WATERLOO – Matt Smaby got up Friday morning and did what came naturally to him.
Hockey players gravitate toward hockey rinks, and so do new hockey coaches.
Friday, the Waterloo Black Hawks introduced the 36-year old Smaby as its new head coach.
Smaby replaces long-time Black Hawks skipper P.K. O’Handley who has transitioned into President of Operations for the franchise after 19 years on the bench.
After 30 years behind the bench, 19 of them with the United States Hockey League's Waterloo Black Hawks, veteran head coach P.K. O'Handley is transitioning into a new position, President of Hockey Operations, with the organization.
“I got up, showered and went right over to the rink,” Smaby said in an introductory press conference at the Courtyard by Marriott in downtown Waterloo. “There was a lot of great stuff there from the team’s past. Then I walked right out onto the ice. That was one of the first things I wanted to do is to see the rink, understand it.”
After a 11-year professional career, including four seasons with the Tampa Bay Lightning, Smaby retired in 2017 and immediately began building his coaching resume.
Smaby started at his alma mater at the University of North Dakota, where he was team captain on the Fighting Sioux’s 2006 Frozen Four team. He coached the now Fighting Hawks for two seasons from 2017-19, before taking his coaching skills to Europe with the Salzburg Red Bulls in Austria’s Top League in 2019-20.
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During last year’s COVID-19 pandemic, Smaby led the Grand Forks (North Dakota) Youth Hockey Program.
Timeline of P.K. O’Handley’s tenure as head coach of the Waterloo Black Hawks
O’Handley said the hiring process was exhaustive and there were numerous quality candidates. But in the six-week period since he announced his decision to leave the bench, Smaby’s character, preparedness and urgency lifted him to the top of the candidate list.
O’Handley pointed to a conversation in early July that sealed the deal.
“It was not an interview. It was a hockey conversation, a life conversation,” O’Handley said. “We talk about culture (around this organization) which is something I’m personally proud of.
“Matt’s core beliefs, and who he is as a man and husband…he is the right guy to put his own stamp on this and carry it the way it should be.”
O’Handley said team general manager Shane Fukushima will remain in his role and he and Smaby will begin building the coaching staff immediately.
“We are graduating into more of an NHL module,” O’Handley said. “We will have layers of hockey management. Matt and I will find assistants that are comfortable. Shane will stay in his role as general manager, a role he is exceptional at and has proven that.”
The United States Hockey League franchise added 10 players to its affiliate list and another 16 to its protected list during Phase I and Phase II of the USHL's drafts conducted Wednesday and Thursday.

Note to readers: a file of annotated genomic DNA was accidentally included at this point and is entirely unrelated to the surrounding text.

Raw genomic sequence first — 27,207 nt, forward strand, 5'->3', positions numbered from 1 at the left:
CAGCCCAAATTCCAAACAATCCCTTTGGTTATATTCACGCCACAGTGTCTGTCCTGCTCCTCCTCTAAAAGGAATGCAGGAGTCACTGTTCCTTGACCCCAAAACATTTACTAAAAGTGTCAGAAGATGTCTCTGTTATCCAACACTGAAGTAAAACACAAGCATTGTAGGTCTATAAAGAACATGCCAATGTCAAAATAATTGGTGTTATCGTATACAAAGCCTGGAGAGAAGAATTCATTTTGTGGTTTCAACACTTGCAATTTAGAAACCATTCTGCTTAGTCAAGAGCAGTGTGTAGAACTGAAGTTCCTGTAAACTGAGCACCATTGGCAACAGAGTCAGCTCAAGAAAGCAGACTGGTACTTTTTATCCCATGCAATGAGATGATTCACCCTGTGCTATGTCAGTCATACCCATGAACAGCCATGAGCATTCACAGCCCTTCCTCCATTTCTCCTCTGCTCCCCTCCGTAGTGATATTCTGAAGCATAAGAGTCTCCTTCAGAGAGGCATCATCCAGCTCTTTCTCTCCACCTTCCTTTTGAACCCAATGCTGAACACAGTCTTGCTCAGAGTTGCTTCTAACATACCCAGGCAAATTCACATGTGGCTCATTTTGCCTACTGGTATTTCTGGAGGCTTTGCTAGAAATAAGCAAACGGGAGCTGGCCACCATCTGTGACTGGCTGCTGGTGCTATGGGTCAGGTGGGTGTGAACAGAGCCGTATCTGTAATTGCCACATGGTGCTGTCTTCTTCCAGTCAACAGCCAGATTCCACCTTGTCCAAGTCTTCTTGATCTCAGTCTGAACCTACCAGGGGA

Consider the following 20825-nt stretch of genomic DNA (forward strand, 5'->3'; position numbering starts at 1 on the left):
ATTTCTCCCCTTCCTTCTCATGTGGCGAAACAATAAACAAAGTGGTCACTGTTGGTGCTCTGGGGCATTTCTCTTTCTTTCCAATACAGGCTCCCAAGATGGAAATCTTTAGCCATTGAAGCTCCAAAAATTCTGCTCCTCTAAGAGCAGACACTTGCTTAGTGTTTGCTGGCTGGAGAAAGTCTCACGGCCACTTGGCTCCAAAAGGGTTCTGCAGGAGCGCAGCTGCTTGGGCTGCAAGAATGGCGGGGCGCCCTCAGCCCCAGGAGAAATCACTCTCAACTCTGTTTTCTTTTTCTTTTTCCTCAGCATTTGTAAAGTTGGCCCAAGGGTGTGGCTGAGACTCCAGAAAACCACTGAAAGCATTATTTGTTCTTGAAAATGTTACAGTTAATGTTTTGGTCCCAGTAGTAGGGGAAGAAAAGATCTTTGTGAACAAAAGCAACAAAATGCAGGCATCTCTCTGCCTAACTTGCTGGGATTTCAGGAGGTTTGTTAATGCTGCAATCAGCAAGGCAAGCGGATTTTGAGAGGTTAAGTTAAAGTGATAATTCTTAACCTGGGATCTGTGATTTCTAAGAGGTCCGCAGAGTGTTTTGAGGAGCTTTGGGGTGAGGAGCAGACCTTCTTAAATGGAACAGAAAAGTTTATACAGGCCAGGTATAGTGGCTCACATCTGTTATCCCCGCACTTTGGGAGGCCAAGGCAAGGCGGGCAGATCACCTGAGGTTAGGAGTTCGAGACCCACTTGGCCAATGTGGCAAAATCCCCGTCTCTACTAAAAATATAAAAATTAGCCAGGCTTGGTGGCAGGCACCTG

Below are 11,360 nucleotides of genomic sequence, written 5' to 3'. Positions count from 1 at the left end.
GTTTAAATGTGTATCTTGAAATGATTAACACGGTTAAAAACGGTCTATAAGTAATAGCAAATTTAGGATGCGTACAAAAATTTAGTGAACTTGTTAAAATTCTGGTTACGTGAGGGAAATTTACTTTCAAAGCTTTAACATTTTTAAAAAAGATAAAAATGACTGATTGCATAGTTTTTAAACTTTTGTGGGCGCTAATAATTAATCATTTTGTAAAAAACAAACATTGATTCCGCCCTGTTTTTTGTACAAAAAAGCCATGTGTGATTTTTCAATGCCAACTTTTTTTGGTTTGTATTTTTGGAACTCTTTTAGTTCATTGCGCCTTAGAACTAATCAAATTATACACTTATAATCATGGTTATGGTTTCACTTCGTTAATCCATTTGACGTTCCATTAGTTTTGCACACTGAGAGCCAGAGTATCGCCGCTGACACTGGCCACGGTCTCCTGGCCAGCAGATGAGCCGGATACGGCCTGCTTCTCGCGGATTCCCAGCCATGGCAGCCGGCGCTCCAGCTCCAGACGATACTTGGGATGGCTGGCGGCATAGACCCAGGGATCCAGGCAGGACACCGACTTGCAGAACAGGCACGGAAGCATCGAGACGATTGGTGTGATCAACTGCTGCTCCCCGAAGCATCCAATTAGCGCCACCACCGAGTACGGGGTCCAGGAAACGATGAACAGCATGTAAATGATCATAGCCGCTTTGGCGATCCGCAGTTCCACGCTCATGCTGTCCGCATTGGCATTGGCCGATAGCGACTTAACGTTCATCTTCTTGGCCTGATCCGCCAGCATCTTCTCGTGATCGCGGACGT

O’Handley was also adamant about his role.
“He (Smaby) is the new coach. I’m not going to coach the hockey team,” O’Handley said. “If he wants my help, he knows I’m more than willing and probably able to assist.
“This is his job. Will I help? Of course I’m going to help. I’m I going to oversee? Of course I’m going to oversee. But…it is his job.”
Smaby comes with a lot of high accolades.
His coach at UND and now the new head coach of the Seattle Kraken, Dave Hakstol, who coached at Sioux City in the USHL, said this, “Matt Smaby is a natural-born leader. That was true when he was captain at North Dakota and throughout his playing career. He showed his leadership in the Grand Forks community, where he was well-respected. He is a great family man and will be a great leader for the Waterloo Black Hawks. He is extremely well-prepared for the challenge of coaching at the USHL level. This is a tremendous opportunity and a perfect match for a young man ready to do a great job.”
In his opening statement, Smaby thanked Black Hawks owner Eric Petersen, O’Handley and equally his wife Jenna, daughter, Sloane and son, Jack, whom all are excited to join their husband and dad in the Cedar Valley.
“There is rich tradition and history here,” Smaby said. “It is in a wonderful community with wonderful fans. I cannot begin to convey my excitement level to be here. I’m honored to be the next head coach of the Waterloo Black Hawks.”
Smaby says his teams will be aggressive, unrelenting and extremely competitive on the ice.
“Acutally, annoyingly competitive is probably a better way to put it,” Smaby said. “We are going to expect to win. We are going to be a confident group for sure. I’m excited to teach and coach and I’m excited for them (the incoming players) to see and understand what my vision is for this team.”
Smaby says the biggest challenge will be balancing winning and development, with a huge emphasis on development.
“I don’t think you can have winning without development and I understand that takes time and effort,” Smaby said. “As a coach with 23(ish) different players you have 23 different development plans. Those have to be thoughtful. You have to understand the player and who they are. What buttons to push and what they really need to work on.”